At geological coordinates N 40° 14.476 W 111° 39.449, Ben Swisher stands with the book “Silence” by John Cage in his hands. The location he chose to wait for the hour was premeditated: right where the book with the ISBN 1439167184 is shelved. Here, he awaits the next subject in his social experiment that functions as a sort of “telephone game” of life advice.
Swisher, a UVU student from Seattle studying audio engineering, decided to perform this experiment out of curiosity over how people connected to one another, and has been recording each person’s word of wisdom for the next person as they visit him in the Provo City Library.
This is different than simply fulfilling an assignment for sociology, however. Swisher says he is still figuring out the reasons behind his experiment as he goes along.
“After knowing great artists personally, I’ve learned to be OK with not knowing why you’re doing something or why you’re creating something,” he said.
Swisher wants people to meet him at the coordinates where he stands with Cage’s book, which the first person will receive in exchange for their own item or advice they wish to pass on. Swisher then gives that advice to the next person, who then leaves their own for the following person.
“Bring (1) any information about yourself that you wish to pass on to the next person to find me, as well as (2) any advice you want them to have in their life. (You may bring an item to pass on if you’d like, though it’s not required),” says Swisher on his Facebook event page. He records each piece of advice and each response on his phone.
Swisher draws inspiration from geocaching and his overall love for atlases. “I’ve always been interested in maps and cartography and how that connects us.” Reading “Mapheads,” the X on the treasure map for the physical geocache, “made me think about the things we do to connect with people, the things we do to find out where we are,” he said.
With American composer John Cage’s book, Swisher is “telling people to be quiet and not talk” and “to be a better friend, to be more supportive, to grow and progress and learn from people and become things they are through listening.”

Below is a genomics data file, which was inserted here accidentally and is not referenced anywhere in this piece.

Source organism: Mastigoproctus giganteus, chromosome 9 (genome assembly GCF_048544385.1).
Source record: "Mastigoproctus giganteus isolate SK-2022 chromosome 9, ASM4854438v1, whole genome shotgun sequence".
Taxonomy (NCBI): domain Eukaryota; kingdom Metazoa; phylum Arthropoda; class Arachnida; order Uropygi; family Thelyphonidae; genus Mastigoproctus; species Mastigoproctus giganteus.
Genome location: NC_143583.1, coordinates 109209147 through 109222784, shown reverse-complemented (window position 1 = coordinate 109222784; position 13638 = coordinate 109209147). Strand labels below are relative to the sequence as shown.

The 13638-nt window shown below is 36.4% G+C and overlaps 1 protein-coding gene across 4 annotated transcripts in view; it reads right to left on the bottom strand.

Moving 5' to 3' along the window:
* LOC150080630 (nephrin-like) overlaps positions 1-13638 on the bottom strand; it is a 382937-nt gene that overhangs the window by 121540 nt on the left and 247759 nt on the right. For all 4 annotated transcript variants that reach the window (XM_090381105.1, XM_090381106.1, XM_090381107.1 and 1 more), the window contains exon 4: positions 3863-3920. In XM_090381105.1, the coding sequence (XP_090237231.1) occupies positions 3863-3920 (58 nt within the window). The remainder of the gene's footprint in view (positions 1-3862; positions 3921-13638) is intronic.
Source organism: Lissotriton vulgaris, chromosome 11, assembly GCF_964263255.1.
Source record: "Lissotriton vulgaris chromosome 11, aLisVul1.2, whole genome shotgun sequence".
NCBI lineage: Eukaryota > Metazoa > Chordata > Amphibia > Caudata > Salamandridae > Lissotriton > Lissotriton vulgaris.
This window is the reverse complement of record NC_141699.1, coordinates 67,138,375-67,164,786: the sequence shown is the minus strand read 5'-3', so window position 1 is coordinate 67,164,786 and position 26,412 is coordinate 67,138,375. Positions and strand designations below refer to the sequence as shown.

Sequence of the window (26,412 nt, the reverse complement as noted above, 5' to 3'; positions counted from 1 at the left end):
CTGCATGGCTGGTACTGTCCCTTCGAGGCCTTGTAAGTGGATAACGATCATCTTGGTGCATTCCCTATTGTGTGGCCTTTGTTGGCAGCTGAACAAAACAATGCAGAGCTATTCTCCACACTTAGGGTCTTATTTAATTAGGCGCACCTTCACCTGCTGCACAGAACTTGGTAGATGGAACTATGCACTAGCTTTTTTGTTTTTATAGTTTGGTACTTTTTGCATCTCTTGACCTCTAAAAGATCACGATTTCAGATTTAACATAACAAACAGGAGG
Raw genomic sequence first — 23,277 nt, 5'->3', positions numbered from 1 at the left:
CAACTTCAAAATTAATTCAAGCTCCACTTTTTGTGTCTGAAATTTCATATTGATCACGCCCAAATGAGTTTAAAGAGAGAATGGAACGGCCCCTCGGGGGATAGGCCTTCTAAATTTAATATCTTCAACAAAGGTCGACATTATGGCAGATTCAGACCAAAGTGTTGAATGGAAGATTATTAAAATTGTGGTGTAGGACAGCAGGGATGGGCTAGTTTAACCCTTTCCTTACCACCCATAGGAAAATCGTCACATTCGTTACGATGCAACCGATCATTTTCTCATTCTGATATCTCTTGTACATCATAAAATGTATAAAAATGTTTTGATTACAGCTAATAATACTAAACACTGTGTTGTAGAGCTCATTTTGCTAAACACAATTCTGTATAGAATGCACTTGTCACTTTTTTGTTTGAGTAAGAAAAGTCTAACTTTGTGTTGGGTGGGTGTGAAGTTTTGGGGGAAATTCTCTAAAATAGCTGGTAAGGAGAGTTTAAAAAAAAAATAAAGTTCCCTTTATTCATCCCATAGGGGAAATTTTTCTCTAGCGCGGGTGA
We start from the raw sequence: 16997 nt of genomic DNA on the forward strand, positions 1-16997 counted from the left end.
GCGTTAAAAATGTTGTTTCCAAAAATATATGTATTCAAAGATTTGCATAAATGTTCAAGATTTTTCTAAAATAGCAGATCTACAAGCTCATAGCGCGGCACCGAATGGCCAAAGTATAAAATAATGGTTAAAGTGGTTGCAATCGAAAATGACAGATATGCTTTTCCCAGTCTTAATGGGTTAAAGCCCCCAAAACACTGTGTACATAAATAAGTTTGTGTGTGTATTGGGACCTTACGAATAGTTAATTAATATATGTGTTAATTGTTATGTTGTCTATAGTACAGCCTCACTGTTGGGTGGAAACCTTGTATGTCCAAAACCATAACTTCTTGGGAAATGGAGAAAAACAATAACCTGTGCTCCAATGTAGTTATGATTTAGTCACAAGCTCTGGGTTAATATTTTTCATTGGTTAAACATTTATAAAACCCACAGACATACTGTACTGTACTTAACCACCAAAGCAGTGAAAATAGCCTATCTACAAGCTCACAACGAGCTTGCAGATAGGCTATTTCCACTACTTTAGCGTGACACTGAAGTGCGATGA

Cage’s famous piece is titled 4’33” in which the performer sits at his instrument of choice for 4 minutes and 33 seconds in silence. The audience is then forced to listen to the silence or experience the sounds of their environment.
“Hearing (Cage’s) music and finding out about him not only shaped the way I see music and the satisfaction that I find from sound,” Swisher said. “It made me just appreciate listening. It made me really appreciate wanting to hear things, wanting to hear people.”
For Swisher, having people meet him with advice they want to pass on to the next person is his way of figuring out how they are each connected “in terms of culture and everything in Provo.”
“For a long time I appreciated sounds around me, conversation, people talking, not even like hearing exactly what they’re saying, but just a sort of satisfying sense of feeling connected, satisfying like being present and being able to hear sound. There’s just a really musical element to that. That inspires me more musically and artistically. I’ve come to a point where I wanted to see musically from people sharing advice.”
Griffith Jones, a 26-year-old at BYU double majoring in psychology and photography, is one of Swisher’s good friends. To him, “Ben has been a unique and creative person.”
“(Swisher’s) love of art, and maybe the fact that he’s loved libraries since he was a shorter, younger man, has finally led him to this incredible performance piece,” Jones said. “It may be the height of his blooming performance career. But who can say.”
In the end, Swisher also wants to learn from the advice each person passes on. “And even though it’s for other people, I feel like, in a small way, it’s for me.”
Swisher stands at N 40° 14.476 W 111° 39.449, by ISBN 1439167184, from 5 to 6 p.m. every Friday and from 2 to 3 p.m. every Saturday. This will continue through Aug. 24.